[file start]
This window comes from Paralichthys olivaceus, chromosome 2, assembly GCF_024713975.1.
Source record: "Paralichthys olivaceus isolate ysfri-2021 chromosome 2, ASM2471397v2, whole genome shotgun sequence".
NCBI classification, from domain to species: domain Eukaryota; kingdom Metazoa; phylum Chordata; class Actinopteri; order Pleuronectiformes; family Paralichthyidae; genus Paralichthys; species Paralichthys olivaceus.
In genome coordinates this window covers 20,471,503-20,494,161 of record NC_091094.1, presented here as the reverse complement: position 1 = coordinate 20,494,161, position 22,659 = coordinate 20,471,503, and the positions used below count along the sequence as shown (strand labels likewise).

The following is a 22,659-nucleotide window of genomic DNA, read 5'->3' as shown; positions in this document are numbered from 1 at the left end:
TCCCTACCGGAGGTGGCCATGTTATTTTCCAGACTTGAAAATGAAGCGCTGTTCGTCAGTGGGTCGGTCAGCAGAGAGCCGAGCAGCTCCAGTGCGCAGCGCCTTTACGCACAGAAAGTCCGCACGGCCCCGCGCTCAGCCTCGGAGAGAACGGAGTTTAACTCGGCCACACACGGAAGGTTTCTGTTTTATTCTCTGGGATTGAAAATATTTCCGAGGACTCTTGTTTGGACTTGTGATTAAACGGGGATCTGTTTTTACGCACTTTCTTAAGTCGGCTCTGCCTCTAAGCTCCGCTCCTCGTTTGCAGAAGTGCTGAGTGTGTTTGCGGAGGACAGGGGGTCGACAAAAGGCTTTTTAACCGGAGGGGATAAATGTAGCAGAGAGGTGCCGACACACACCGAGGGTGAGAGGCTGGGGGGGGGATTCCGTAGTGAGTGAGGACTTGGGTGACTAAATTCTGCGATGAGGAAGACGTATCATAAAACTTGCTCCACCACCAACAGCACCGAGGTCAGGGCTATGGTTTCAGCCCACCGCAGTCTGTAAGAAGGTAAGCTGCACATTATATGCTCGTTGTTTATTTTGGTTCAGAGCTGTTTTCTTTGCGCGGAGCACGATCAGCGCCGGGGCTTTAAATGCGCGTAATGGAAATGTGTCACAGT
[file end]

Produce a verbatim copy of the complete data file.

This window comes from Paralichthys olivaceus, chromosome 2, assembly GCF_024713975.1.
Source record: "Paralichthys olivaceus isolate ysfri-2021 chromosome 2, ASM2471397v2, whole genome shotgun sequence".
NCBI classification, from domain to species: domain Eukaryota; kingdom Metazoa; phylum Chordata; class Actinopteri; order Pleuronectiformes; family Paralichthyidae; genus Paralichthys; species Paralichthys olivaceus.
In genome coordinates this window covers 20,471,503-20,494,161 of record NC_091094.1, presented here as the reverse complement: position 1 = coordinate 20,494,161, position 22,659 = coordinate 20,471,503, and the positions used below count along the sequence as shown (strand labels likewise).

The following is a 22,659-nucleotide window of genomic DNA, read 5'->3' as shown; positions in this document are numbered from 1 at the left end:
TCCCTACCGGAGGTGGCCATGTTATTTTCCAGACTTGAAAATGAAGCGCTGTTCGTCAGTGGGTCGGTCAGCAGAGAGCCGAGCAGCTCCAGTGCGCAGCGCCTTTACGCACAGAAAGTCCGCACGGCCCCGCGCTCAGCCTCGGAGAGAACGGAGTTTAACTCGGCCACACACGGAAGGTTTCTGTTTTATTCTCTGGGATTGAAAATATTTCCGAGGACTCTTGTTTGGACTTGTGATTAAACGGGGATCTGTTTTTACGCACTTTCTTAAGTCGGCTCTGCCTCTAAGCTCCGCTCCTCGTTTGCAGAAGTGCTGAGTGTGTTTGCGGAGGACAGGGGGTCGACAAAAGGCTTTTTAACCGGAGGGGATAAATGTAGCAGAGAGGTGCCGACACACACCGAGGGTGAGAGGCTGGGGGGGGGATTCCGTAGTGAGTGAGGACTTGGGTGACTAAATTCTGCGATGAGGAAGACGTATCATAAAACTTGCTCCACCACCAACAGCACCGAGGTCAGGGCTATGGTTTCAGCCCACCGCAGTCTGTAAGAAGGTAAGCTGCACATTATATGCTCGTTGTTTATTTTGGTTCAGAGCTGTTTTCTTTGCGCGGAGCACGATCAGCGCCGGGGCTTTAAATGCGCGTAATGGAAATGTGTCACAGT